Taliban still have ties to Al Qaeda: US
David D. Pearce, assistant chief of mission, told reporters at an event marking the 10th anniversary of the 9/11 attacks that Taliban still had link with Al Qaeda.
The US supported the Afghan government's peace talks with the militants, he said, adding the Afghan problem was not between his country had and the Taliban. In fact, the issue was between the Afghan government and the militants, he explained.
The reconciliation process had yielded some positive results, with the militants laying down their arms in some areas, Pearce added. "Concrete talks will be possible only when the Taliban cut their links to Al Qaeda, shun fighting and respect the Afghan Constitution and women rights."
Deputy US Ambassador James B. Cunningham, who was also present at the conference, said the Al Qaeda connection had proved harmful to Taliban in 2000.
The killing of Osama Bin Laden did not mean an end to the Al Qaeda network, he said. Cunningham believed involving Afghanistan's neighbours in the process was part of the solution.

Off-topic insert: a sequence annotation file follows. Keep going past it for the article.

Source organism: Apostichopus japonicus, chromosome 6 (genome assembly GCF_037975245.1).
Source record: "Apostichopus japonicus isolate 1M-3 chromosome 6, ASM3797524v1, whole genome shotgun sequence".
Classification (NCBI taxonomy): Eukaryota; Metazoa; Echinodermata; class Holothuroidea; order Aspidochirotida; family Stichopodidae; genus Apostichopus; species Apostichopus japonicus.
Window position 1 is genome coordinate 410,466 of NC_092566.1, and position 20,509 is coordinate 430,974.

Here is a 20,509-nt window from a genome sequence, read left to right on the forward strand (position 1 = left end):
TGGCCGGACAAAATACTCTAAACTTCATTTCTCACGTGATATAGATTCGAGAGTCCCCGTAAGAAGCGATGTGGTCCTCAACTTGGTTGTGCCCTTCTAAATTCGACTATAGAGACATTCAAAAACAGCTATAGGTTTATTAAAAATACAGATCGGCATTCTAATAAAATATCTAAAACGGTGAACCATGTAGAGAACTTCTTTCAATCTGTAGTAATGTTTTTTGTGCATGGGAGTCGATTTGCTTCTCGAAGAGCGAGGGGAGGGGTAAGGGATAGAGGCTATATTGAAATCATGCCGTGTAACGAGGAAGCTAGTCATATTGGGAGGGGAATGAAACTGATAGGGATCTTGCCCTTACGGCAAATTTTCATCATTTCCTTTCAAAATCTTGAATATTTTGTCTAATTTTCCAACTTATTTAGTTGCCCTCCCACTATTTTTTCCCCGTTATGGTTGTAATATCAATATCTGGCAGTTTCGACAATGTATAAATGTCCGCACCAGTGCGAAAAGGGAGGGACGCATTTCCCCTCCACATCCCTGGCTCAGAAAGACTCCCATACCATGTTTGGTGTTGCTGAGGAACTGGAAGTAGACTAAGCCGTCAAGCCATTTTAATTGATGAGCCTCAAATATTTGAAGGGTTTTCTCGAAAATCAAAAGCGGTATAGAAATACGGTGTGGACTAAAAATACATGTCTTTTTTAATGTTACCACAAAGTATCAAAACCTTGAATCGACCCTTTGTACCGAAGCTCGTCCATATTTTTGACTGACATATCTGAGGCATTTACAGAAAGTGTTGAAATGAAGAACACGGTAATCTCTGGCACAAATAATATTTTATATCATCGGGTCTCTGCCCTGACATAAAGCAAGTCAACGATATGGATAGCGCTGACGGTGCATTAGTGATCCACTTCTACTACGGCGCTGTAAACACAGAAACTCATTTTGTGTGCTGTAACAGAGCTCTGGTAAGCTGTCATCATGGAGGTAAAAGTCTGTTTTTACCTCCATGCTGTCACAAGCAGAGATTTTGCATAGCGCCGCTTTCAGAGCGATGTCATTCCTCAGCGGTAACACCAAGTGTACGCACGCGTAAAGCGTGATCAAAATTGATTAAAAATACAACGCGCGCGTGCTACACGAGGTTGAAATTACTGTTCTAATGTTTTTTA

He said the US has been helping Afghanistan with various development projects since 2001. Several of the projects had already been completed while the rest would be completed, he continued.
He called the 9/11 assaults as an attack on America's national security, which convinced the US to invade Afghanistan, the deputy ambassador said.
He said the European Union and other US allied would be a part of the strategic cooperation agreement with Afghanistan. The pact would be in best interest of both countries, he concluded.
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